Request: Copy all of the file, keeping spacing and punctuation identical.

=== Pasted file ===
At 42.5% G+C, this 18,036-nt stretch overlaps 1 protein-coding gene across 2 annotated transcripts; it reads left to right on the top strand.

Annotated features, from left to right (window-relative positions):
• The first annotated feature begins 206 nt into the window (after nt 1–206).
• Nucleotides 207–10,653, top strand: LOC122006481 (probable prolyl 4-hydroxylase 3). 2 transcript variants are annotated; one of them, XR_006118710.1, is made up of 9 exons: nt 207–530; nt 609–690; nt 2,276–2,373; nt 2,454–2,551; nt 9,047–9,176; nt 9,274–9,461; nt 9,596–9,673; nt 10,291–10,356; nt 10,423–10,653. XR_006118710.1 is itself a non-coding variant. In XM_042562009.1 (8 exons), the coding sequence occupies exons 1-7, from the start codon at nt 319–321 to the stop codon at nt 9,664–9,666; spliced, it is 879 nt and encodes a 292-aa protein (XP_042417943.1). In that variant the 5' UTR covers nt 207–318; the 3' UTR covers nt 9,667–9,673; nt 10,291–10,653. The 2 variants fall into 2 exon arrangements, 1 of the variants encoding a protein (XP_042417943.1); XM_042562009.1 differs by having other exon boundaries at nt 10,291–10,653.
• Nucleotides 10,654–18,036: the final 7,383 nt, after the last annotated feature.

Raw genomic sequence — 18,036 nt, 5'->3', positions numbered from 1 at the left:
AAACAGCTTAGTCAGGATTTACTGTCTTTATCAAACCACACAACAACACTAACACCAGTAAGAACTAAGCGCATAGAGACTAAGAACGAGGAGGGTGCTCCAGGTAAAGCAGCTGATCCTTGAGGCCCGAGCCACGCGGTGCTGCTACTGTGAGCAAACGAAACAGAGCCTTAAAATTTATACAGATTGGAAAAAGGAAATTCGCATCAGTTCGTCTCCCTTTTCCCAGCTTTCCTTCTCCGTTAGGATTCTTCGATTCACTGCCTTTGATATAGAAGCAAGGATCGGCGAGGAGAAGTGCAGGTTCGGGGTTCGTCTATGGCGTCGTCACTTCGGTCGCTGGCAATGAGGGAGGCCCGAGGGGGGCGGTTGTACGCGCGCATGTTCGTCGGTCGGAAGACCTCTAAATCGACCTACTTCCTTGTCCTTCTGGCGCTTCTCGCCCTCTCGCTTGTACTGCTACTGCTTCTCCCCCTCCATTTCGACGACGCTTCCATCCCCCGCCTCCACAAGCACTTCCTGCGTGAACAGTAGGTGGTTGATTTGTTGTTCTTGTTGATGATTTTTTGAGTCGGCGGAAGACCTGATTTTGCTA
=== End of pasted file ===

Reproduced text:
At 42.5% G+C, this 18,036-nt stretch overlaps 1 protein-coding gene across 2 annotated transcripts; it reads left to right on the top strand.

Annotated features, from left to right (window-relative positions):
• The first annotated feature begins 206 nt into the window (after nt 1–206).
• Nucleotides 207–10,653, top strand: LOC122006481 (probable prolyl 4-hydroxylase 3). 2 transcript variants are annotated; one of them, XR_006118710.1, is made up of 9 exons: nt 207–530; nt 609–690; nt 2,276–2,373; nt 2,454–2,551; nt 9,047–9,176; nt 9,274–9,461; nt 9,596–9,673; nt 10,291–10,356; nt 10,423–10,653. XR_006118710.1 is itself a non-coding variant. In XM_042562009.1 (8 exons), the coding sequence occupies exons 1-7, from the start codon at nt 319–321 to the stop codon at nt 9,664–9,666; spliced, it is 879 nt and encodes a 292-aa protein (XP_042417943.1). In that variant the 5' UTR covers nt 207–318; the 3' UTR covers nt 9,667–9,673; nt 10,291–10,653. The 2 variants fall into 2 exon arrangements, 1 of the variants encoding a protein (XP_042417943.1); XM_042562009.1 differs by having other exon boundaries at nt 10,291–10,653.
• Nucleotides 10,654–18,036: the final 7,383 nt, after the last annotated feature.

Raw genomic sequence — 18,036 nt, 5'->3', positions numbered from 1 at the left:
AAACAGCTTAGTCAGGATTTACTGTCTTTATCAAACCACACAACAACACTAACACCAGTAAGAACTAAGCGCATAGAGACTAAGAACGAGGAGGGTGCTCCAGGTAAAGCAGCTGATCCTTGAGGCCCGAGCCACGCGGTGCTGCTACTGTGAGCAAACGAAACAGAGCCTTAAAATTTATACAGATTGGAAAAAGGAAATTCGCATCAGTTCGTCTCCCTTTTCCCAGCTTTCCTTCTCCGTTAGGATTCTTCGATTCACTGCCTTTGATATAGAAGCAAGGATCGGCGAGGAGAAGTGCAGGTTCGGGGTTCGTCTATGGCGTCGTCACTTCGGTCGCTGGCAATGAGGGAGGCCCGAGGGGGGCGGTTGTACGCGCGCATGTTCGTCGGTCGGAAGACCTCTAAATCGACCTACTTCCTTGTCCTTCTGGCGCTTCTCGCCCTCTCGCTTGTACTGCTACTGCTTCTCCCCCTCCATTTCGACGACGCTTCCATCCCCCGCCTCCACAAGCACTTCCTGCGTGAACAGTAGGTGGTTGATTTGTTGTTCTTGTTGATGATTTTTTGAGTCGGCGGAAGACCTGATTTTGCTA